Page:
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Possible active shooter drills send emotions through students

The school prepares to hold emergency procedure practices

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In response to the tragic Marjory Stoneman Douglas shooting on Feb. 14, Florida schools are now invoking new policies and reforms to prevent a similar incident from ever occurring again. Legislation passed in March and  was signed into law by Gov. Rick Scott. The legislation specifically entails raising the minimum age from 18 to 21 to own a gun, creating a waiting period until after a background check has been completed, banning bump stocks, devices capable of turning a regular gun into a weapon of mass destruction, arming school employees, funding school security through police officers and expanding mental health regulations and restrictions.

Specifically, this bill will lead to updated security education, increased police presence at  schools and improved security drills. Currently at Western, there is one SRO (Safety Resource Officer), Brittany Assam and one SWAT member who carries a gun at all times, Curtis Schock. The school also invoked mandatory wearing of identification badges on lanyards, with incentives for those who follow protocol early. The distribution of the candy “Bit-Bits,” which happen to expire this current month, have been acting as reinforcers for students to wear their lanyards.

Sophomore Sophia Cury wasn’t motivated by these incentives but said fans of the candy might be.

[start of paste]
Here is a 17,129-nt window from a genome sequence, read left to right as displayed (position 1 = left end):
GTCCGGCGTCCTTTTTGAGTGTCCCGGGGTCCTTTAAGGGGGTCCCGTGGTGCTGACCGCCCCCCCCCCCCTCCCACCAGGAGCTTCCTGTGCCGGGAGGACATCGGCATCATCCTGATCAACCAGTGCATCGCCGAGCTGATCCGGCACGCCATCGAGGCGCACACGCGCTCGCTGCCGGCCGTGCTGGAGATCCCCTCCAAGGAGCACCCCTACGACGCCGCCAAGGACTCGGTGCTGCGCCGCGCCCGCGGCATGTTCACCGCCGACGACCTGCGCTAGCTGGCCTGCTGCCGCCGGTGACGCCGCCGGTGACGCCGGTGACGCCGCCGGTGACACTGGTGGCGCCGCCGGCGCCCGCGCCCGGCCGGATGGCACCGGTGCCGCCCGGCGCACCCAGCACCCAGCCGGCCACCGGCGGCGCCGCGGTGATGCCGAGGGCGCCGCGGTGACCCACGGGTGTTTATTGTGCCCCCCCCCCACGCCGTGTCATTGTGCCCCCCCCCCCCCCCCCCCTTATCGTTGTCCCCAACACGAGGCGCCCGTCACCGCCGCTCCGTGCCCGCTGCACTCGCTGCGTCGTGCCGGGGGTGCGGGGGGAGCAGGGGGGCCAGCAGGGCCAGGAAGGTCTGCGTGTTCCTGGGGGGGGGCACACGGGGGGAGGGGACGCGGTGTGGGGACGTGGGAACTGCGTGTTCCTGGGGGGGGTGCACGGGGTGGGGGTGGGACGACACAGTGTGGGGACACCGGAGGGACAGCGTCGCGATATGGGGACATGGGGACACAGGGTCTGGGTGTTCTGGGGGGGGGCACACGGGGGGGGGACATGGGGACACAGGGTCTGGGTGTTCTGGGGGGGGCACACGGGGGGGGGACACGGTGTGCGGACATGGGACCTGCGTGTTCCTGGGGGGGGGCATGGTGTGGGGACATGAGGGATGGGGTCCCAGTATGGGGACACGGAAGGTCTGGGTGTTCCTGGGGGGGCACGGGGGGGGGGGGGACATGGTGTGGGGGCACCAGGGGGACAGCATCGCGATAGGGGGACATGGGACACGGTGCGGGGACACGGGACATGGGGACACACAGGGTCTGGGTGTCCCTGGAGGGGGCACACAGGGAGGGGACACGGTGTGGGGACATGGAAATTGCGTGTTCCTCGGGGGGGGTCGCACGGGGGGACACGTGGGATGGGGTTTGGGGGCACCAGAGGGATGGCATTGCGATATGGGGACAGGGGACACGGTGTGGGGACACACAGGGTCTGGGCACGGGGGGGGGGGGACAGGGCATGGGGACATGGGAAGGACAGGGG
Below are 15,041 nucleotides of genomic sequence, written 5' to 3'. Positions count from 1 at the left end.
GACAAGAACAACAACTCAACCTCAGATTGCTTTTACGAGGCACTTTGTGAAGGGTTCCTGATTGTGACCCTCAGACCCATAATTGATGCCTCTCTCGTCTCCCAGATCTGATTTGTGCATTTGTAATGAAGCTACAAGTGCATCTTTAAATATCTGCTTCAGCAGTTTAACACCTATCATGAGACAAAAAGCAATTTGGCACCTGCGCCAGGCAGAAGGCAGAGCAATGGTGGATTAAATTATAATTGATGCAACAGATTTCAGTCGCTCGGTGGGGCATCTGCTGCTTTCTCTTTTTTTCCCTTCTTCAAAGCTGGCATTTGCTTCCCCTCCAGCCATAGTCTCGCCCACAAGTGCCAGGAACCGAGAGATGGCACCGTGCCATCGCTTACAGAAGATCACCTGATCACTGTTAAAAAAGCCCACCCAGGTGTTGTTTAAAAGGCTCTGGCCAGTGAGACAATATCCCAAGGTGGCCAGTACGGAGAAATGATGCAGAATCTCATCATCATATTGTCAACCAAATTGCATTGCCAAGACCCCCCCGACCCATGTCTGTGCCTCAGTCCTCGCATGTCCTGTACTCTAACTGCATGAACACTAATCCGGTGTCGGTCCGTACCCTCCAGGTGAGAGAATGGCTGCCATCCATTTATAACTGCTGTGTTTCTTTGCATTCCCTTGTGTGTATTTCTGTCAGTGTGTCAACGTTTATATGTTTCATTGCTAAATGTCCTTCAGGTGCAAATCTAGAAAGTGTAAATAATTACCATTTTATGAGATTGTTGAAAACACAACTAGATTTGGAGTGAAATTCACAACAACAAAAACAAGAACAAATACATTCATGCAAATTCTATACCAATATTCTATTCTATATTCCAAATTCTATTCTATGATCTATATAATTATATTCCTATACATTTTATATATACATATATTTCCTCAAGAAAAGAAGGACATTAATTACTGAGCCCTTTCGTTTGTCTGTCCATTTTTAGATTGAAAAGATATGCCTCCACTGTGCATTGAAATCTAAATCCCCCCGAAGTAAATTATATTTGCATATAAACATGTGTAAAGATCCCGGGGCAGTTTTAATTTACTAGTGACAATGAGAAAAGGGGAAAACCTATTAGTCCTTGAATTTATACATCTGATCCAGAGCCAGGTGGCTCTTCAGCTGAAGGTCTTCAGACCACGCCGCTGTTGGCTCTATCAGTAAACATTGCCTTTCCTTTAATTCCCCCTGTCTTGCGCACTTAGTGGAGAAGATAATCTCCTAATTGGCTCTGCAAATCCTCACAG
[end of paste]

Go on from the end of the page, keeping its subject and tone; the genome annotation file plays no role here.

At Stoneman Douglas, they are now obligated to carry clear backpacks, a regulation made by Supt. Robert Runcie on March 21.

Security drills and practices were re-evaluated and revamped. On April 11, at 9:10 a.m., a code yellow was called, followed by a code red at approximately 9:20 am during sixth hour, which ended around 9:40 a.m. These drills were expected, though the exact date or time wasn’t known.

Sophomore Kaylinn Escobar supported these drills.

“I believe the code red drill was sufficient in response to scoping out necessary protocol that needs to be enacted post-MSD. I think it offered an opportunity for students to get used to taking drills more seriously. The teachers and staff did an amazing job at stopping students from fooling around or making light of the situation.”

Regarding the questions of any anxiety or fear driven from the drill she stated “Personally, my 6th period teacher [Ms. Collantes] found a great place to hide as a result of the drill on such short notice, making me believe we would be prepared in situations of emergencies. I believe unexpected drills won’t make much of a difference in the fear or anxiety factor on students because ultimately no one can predict how he or she will act when put into a life or death situation.”

Sophomore Sydnee Dymock said the drill couldn’t fully prepare students.

“I believe [the school] waited too late to [conduct the drill] because [the shooting] was so long ago. Also [people] knew it was fake, so I don’t think it was very helpful at all to prepare for real life. The anxiety of the drill reminded people how easy it is for people to get in [to the school]… people walk onto campus all the time…[The drill] created fear [among students].”

With the first drill complete, procedures will be revised as the school tightens preparations for emergency situations.

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Possible active shooter drills send emotions through students